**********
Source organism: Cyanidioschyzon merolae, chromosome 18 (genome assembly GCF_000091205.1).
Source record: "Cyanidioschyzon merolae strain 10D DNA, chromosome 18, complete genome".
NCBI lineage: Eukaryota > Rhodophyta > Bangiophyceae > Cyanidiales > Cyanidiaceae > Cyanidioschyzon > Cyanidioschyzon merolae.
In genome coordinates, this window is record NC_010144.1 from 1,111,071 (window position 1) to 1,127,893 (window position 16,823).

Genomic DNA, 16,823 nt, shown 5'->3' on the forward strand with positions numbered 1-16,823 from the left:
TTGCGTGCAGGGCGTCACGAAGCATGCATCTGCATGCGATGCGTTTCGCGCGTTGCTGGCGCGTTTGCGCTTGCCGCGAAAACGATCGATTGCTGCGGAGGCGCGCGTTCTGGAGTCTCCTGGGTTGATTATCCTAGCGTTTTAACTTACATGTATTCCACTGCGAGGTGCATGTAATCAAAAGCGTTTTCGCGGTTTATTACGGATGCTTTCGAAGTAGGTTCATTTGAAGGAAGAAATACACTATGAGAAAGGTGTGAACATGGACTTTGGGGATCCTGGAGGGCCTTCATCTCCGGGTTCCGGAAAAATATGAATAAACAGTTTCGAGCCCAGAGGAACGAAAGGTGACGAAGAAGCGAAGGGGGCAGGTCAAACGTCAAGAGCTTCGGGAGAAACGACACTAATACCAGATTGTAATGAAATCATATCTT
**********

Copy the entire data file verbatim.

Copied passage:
Source organism: Cyanidioschyzon merolae, chromosome 18 (genome assembly GCF_000091205.1).
Source record: "Cyanidioschyzon merolae strain 10D DNA, chromosome 18, complete genome".
NCBI lineage: Eukaryota > Rhodophyta > Bangiophyceae > Cyanidiales > Cyanidiaceae > Cyanidioschyzon > Cyanidioschyzon merolae.
In genome coordinates, this window is record NC_010144.1 from 1,111,071 (window position 1) to 1,127,893 (window position 16,823).

Genomic DNA, 16,823 nt, shown 5'->3' on the forward strand with positions numbered 1-16,823 from the left:
TTGCGTGCAGGGCGTCACGAAGCATGCATCTGCATGCGATGCGTTTCGCGCGTTGCTGGCGCGTTTGCGCTTGCCGCGAAAACGATCGATTGCTGCGGAGGCGCGCGTTCTGGAGTCTCCTGGGTTGATTATCCTAGCGTTTTAACTTACATGTATTCCACTGCGAGGTGCATGTAATCAAAAGCGTTTTCGCGGTTTATTACGGATGCTTTCGAAGTAGGTTCATTTGAAGGAAGAAATACACTATGAGAAAGGTGTGAACATGGACTTTGGGGATCCTGGAGGGCCTTCATCTCCGGGTTCCGGAAAAATATGAATAAACAGTTTCGAGCCCAGAGGAACGAAAGGTGACGAAGAAGCGAAGGGGGCAGGTCAAACGTCAAGAGCTTCGGGAGAAACGACACTAATACCAGATTGTAATGAAATCATATCTT